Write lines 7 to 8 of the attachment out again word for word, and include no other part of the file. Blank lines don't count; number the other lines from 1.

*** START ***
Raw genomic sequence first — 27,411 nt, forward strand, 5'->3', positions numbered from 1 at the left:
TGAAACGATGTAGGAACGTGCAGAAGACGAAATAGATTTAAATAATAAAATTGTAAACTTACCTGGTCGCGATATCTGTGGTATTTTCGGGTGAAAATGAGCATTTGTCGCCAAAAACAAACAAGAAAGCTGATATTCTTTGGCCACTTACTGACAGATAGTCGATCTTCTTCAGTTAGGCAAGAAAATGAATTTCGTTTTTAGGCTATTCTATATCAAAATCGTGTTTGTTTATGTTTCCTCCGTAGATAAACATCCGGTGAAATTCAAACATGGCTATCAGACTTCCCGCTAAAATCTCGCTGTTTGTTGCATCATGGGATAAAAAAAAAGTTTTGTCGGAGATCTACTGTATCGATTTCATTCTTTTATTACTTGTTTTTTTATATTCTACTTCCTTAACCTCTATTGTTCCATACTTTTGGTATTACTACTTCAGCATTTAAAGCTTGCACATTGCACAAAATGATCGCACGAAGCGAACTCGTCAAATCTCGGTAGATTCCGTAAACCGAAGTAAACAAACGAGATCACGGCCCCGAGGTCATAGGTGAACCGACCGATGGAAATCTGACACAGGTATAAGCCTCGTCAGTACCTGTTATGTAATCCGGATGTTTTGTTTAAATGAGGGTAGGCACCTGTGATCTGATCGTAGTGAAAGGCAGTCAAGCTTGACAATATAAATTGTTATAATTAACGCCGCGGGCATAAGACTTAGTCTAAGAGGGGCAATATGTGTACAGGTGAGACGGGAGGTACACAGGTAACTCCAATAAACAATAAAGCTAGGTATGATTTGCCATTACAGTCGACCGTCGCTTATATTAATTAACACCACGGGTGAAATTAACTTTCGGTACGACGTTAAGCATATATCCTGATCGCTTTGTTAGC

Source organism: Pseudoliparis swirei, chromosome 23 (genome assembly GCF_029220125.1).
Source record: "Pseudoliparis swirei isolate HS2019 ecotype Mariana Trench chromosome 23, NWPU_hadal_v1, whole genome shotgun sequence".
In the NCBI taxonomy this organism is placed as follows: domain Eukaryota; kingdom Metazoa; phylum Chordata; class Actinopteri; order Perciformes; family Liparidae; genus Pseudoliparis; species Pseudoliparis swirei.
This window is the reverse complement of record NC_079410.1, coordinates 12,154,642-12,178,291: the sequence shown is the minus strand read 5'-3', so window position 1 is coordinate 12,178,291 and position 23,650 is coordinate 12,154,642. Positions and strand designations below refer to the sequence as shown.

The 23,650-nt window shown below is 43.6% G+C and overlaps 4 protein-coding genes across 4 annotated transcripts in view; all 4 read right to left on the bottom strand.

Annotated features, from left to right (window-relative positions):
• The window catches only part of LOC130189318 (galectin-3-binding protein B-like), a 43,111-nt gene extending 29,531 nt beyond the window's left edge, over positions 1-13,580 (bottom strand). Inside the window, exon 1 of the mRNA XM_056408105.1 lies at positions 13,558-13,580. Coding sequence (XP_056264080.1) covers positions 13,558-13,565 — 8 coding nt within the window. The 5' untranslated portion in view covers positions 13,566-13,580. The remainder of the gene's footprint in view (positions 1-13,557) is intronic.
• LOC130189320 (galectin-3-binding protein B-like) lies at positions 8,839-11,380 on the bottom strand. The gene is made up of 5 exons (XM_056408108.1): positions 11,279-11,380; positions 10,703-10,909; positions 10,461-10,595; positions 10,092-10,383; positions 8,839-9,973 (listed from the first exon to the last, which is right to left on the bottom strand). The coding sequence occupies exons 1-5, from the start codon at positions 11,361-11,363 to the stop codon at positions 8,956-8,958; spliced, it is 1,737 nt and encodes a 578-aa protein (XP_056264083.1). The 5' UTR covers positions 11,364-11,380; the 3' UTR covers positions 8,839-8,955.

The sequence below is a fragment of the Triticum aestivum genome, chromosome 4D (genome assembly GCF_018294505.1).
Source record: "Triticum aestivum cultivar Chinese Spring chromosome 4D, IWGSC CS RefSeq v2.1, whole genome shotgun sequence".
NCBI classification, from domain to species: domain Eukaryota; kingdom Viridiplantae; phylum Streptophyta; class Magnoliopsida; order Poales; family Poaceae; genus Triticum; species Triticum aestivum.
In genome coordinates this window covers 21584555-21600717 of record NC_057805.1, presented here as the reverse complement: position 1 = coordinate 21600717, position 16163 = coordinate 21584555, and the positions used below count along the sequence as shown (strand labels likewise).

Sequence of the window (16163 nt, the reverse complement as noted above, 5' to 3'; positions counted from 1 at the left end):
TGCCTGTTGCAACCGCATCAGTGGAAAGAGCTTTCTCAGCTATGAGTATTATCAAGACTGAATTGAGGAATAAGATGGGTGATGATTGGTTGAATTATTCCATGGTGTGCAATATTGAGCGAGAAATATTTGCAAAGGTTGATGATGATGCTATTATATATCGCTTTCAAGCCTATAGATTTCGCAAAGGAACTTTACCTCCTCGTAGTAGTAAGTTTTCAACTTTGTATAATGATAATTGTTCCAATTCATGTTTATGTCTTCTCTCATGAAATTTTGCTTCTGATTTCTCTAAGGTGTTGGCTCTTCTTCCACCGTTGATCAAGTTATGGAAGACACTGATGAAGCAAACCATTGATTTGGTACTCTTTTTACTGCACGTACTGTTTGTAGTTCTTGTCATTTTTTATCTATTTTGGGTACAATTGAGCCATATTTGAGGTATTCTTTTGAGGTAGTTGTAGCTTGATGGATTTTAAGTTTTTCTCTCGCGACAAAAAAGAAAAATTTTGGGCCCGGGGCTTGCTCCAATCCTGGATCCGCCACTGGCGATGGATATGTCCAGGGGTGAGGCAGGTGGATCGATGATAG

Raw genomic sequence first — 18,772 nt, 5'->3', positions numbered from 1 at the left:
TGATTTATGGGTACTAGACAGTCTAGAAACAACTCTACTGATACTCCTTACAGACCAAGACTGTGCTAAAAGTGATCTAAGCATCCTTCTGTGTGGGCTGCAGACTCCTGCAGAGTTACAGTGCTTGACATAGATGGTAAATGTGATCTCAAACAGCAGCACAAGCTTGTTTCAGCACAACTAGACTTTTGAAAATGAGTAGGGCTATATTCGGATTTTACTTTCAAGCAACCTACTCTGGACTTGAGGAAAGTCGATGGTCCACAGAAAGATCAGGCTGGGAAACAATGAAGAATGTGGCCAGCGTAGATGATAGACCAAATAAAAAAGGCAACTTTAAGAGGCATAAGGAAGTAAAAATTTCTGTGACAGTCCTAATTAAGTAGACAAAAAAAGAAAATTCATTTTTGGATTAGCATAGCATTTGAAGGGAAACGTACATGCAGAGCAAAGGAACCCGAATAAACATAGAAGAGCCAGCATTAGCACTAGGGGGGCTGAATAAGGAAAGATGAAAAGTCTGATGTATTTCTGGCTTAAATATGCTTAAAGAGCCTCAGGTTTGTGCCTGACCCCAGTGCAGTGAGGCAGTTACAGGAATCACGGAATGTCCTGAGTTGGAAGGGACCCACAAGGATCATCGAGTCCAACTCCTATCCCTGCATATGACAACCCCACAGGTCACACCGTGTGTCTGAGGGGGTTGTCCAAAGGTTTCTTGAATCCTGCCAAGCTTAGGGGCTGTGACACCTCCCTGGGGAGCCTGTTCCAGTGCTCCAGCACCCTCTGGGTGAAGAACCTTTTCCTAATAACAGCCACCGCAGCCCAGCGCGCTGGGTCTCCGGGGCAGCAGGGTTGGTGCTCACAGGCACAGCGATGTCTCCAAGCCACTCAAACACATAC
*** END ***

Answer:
The 23,650-nt window shown below is 43.6% G+C and overlaps 4 protein-coding genes across 4 annotated transcripts in view; all 4 read right to left on the bottom strand.

Annotated features, from left to right (window-relative positions):